VISION WITH CATARACT

Patients with cataract may be able to read a number plate correctly in good light but not on a hazy day. A patient who has had one cataract removed is statistically more likely to crash a car than someone who has had two cataract operations.

 WOMEN DRIVERS

More than 3.8 million women drivers in the UK drive without their spectacles when they should be wearing them, according to a survey conducted by insurer Sheilas' Wheels. The main reason is that women are too embarrassed at not looking fashionable. Incredible as it may sound there is an easy answer, go to D & J Brower Opticians and get a fashionable pair of spectacles.

SEEING WELL FOR DRIVING

TO SEE BETTER TO DRIVE

  Check vision in mirrors before driving
  Don't tint windscreen or windows
  Check windscreen washer bottle full
  Replace worn wiper blades
  Keep mirrors well polished and the windscreen and windows clean inside and out and clear of unnecessary stickers


TO SEE WELL

 Have your eyes examined regularly
 Wear your latest distance spectacles
 Wear anti-reflection coated lenses
 Make sure car lights are clean, correctly working including properly aligned and always carry spare light bulbs and spectacles.


 THE LAW

According to the Driver and Vehicle Licensing Agency (DVLA), you must be able to read in good daylight, if necessary wearing glasses or contact lenses, a motor vehicle number plate with letters 79.4 mm (3.1 inches) high and from a distance of 20.5 metres (67 feet) or 20 metres (66 feet) for the September 2001 onwards style number plate. If someone is unable to meet this standard the driver must not drive and the license must be refused or revoked. Drivers of larger vehicles must meet a more stringent standard. Passing this test does not imply that your eyesight is perfect. The DVLA has set out proposals that will reduce the distance required to read a number plate from 20 metres to only 17.5 m to be in harmony with other European states, however the peripheral (side) vision may be taken into consideration also.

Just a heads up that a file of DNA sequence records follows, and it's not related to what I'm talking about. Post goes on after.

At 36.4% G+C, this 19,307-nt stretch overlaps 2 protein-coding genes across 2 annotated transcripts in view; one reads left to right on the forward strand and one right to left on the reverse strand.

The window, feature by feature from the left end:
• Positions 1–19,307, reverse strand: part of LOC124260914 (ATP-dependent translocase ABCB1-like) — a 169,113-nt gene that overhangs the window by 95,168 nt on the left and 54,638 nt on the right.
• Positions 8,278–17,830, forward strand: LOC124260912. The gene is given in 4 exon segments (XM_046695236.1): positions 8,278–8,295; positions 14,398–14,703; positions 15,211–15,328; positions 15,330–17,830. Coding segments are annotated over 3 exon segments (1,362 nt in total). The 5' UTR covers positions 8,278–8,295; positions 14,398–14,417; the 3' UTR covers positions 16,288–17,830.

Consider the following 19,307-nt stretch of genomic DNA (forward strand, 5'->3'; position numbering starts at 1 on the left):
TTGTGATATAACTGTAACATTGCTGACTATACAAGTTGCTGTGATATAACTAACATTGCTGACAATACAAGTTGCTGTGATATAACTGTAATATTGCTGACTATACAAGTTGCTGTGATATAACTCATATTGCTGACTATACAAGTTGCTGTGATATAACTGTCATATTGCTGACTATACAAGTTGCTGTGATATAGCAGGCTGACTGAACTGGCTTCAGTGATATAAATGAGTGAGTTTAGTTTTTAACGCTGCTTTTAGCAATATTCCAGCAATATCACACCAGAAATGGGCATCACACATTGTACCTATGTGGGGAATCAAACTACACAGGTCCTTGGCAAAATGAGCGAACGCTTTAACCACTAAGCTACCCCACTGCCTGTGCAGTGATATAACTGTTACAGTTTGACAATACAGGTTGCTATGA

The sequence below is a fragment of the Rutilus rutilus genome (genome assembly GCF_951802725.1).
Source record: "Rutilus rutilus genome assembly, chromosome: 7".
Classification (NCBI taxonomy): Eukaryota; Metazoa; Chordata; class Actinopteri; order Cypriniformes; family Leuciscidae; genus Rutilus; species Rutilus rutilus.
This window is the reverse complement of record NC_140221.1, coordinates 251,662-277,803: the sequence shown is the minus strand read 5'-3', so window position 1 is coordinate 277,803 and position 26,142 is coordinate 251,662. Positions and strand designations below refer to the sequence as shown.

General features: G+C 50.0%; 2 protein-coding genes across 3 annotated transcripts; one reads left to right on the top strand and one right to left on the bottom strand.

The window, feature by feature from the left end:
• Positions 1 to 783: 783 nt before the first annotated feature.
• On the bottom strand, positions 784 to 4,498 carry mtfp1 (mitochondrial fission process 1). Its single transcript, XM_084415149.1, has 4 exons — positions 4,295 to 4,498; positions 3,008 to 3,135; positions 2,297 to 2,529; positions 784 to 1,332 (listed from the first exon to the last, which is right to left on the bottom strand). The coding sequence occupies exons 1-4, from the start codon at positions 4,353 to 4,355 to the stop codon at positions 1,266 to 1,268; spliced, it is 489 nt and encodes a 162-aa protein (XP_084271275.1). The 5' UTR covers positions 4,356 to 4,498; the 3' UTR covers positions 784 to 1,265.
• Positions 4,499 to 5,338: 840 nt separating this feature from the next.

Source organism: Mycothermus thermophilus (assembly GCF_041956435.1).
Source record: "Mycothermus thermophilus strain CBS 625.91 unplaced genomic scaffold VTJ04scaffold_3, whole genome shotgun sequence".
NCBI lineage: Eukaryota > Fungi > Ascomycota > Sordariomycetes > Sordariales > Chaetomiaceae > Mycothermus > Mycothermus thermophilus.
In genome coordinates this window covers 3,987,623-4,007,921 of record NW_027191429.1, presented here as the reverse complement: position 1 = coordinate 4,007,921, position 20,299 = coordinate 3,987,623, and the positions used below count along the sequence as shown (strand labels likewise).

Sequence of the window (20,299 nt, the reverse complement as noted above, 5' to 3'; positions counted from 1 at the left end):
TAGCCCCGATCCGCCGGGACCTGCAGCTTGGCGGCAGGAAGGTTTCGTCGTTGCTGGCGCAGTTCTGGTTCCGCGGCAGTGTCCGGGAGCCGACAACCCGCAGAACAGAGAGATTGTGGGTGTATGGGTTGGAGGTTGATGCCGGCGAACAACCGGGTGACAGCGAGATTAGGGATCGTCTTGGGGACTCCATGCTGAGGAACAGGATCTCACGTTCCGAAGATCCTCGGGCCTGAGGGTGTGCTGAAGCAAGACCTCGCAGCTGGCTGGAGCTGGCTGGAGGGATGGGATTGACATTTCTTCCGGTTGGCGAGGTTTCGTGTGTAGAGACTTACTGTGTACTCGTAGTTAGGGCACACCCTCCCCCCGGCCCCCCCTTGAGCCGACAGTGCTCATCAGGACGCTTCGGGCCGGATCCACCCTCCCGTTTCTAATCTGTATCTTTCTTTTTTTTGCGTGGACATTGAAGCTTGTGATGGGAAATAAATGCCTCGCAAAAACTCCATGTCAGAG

In a survey 58% of people were unaware of the correct vision standard required or could quote it correctly and only 7% of drivers had actually ever checked their own vision. The same study revealed that 16% of drivers failed the number plate test but the DVLA is not convinced that defective vision is a significant cause of road traffic accidents.

It is an offence to drive with uncorrected vision below the required standard. You misidentify the Licensing Authority if your vision does not meet the standard or if you have been specifically advised that it is likely to fall below it (Road Traffic Act 1991). The maximum penalty for driving with defective sight is £1000, three penalty points or a discretionary disqualification.

The driving examiner carries out the above eyesight check before a candidate takes the practical driving test. It is natural for eyesight to change particularly over the age of 45, although even young drivers can have problems that have not been detected. Research has indicated that 20% of drivers could have an eyesight problem.


 YOUR RESPONSIBILITY

Driving licences are normally valid to the age of 70. The onus is on drivers to ensure that their vision meets the required standard at all times. It is advisable to have your eyes checked at the opticians at least every two years. If night driving becomes difficult you should get your eyes properly examined as this may highlight a problem. We able to give advice on which lenses are best for day or night time driving.